#31  
Old 12-27-2010, 12:13 PM
Journeyman
 
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Default Re: not quite right...

Here's a picture of the bread done with bleached flour. Very dense.
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  #32  
Old 12-27-2010, 12:17 PM
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Default Re: not quite right...

I did have much better luck with the ciabatta recipe. I think I only mixed it for 10 minutes at the absolute most. According to the directions I was supposed to stop when it looked more like dough and it was climbing up the hook. It did both. (Although, I wonder if the fast mix time was due to the water temp which was 80*). Tasted great with butter and still a little warm.
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  #33  
Old 12-27-2010, 12:18 PM
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Default Re: not quite right...

Oh, and I did have much better luck with the King Arthur AP flour for the last batch of ABIF bread. Still takes almost 45 minutes to bake though.
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  #34  
Old 01-18-2011, 12:29 PM
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Default Re: not quite right...

I've been giving the bread more tries. The main problem, as I see it, is duration (time still 45 minutes) in oven and the fact that it doesn't seem to be baking all the way through. I still get some dough on the temp probe when I pull it out even after that long bake. The unbaked dough is always on the bottom.
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  #35  
Old 01-18-2011, 03:49 PM
Il Pizzaiolo
 
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Default Re: not quite right...

Hi TMan!

I will almost guarantee you the bottom element of your oven is burned out. the top is well done and the bottom crust looks barely baked... (either that or you are baking it on a cold insulating stone!) And it goes with having the bottom of the loaf be doughy.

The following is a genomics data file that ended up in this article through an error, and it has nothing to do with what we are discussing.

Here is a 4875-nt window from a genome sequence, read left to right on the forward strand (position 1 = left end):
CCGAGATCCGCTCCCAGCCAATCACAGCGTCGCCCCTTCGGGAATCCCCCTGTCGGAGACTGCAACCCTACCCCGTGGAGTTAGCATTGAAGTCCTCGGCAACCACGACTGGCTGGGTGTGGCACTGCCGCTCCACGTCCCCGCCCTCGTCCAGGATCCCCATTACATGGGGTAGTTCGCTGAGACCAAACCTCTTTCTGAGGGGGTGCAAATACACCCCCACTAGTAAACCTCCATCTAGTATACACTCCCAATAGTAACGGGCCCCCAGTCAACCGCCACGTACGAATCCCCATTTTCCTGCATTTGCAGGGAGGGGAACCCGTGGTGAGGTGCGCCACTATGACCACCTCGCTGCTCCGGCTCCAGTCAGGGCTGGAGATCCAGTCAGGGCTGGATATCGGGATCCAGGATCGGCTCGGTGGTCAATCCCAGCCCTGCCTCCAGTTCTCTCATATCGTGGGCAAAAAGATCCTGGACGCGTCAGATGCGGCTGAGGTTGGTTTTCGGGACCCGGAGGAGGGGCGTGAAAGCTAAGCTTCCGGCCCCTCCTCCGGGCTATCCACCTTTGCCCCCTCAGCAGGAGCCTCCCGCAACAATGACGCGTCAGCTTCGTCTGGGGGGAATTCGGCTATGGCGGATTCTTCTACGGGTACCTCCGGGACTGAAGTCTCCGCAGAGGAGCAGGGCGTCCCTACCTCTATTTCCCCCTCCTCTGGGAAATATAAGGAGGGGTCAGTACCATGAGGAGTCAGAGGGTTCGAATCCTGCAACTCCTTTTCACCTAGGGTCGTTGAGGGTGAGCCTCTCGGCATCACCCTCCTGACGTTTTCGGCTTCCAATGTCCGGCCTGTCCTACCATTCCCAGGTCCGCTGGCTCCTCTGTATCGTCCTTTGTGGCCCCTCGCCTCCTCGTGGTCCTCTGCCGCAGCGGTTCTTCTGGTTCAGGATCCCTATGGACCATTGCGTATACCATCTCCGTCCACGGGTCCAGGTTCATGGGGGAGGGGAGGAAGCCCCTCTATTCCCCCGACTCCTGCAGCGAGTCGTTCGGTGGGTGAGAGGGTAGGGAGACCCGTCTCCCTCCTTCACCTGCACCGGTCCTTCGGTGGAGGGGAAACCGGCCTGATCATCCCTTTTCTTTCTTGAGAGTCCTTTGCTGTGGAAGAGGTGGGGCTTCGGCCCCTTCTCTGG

Note: Your dense bread has uniform crust color top and bottom - it simply looks way underproofed or with near dead yeast. The last images are very different in appearance (top and bottom).

Jay
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  #36  
Old 01-19-2011, 04:21 AM
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Default Re: not quite right...

Texas: I thought you might be on to something when I mentioned your response to my wife. We turned on the oven and the bottom element did become red. I don't know how to check it beyond that though.
I'm using a Pampered Chef stoneware cookie sheet. I leave it in the oven for at least 20 minuted to warm up. I think it's this one.

On the dense bread: I'm not sure if that was still with bad (bleached) flour or not (that was a while ago). I have been making a better attempt at placing the loaf in a spot to get some actual rise out of it and not being so time specific (the recipe says to wait 40 minutes, I'm switching over to letting the bread tell me when it's ready).
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  #37  
Old 01-19-2011, 06:34 AM
Il Pizzaiolo
 
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Default Re: not quite right...

Most stones seem to need an hour to reach temp. Online literature for the Pampered Chef stones are a bit confusing for they seem to tell people to put their cookies on a COLD stone and put the stone in the oven.... That may work with something really thin like a cookie but not with a loaf of bread. Their adds don't quite add up but the stones seem to get great reviews from the cookie crowd.

I have to question that 20 minutes is getting the stone warm enough. If you have an infrared thermometer you need to check the temp. If it is below 425 or so it is too cool in my experience. Over the past two days I did an experiment in which I heated my cloches for an hour and for 2 1/2 hours (this was longer than necessary but I wasn't sure when my retarded dough would be ready to bake) and there was a definite difference in the look of the bottom of the loaf and a touch to the top which tends to support that with my cloches an hour isn't quite enough to fully load the ceramic.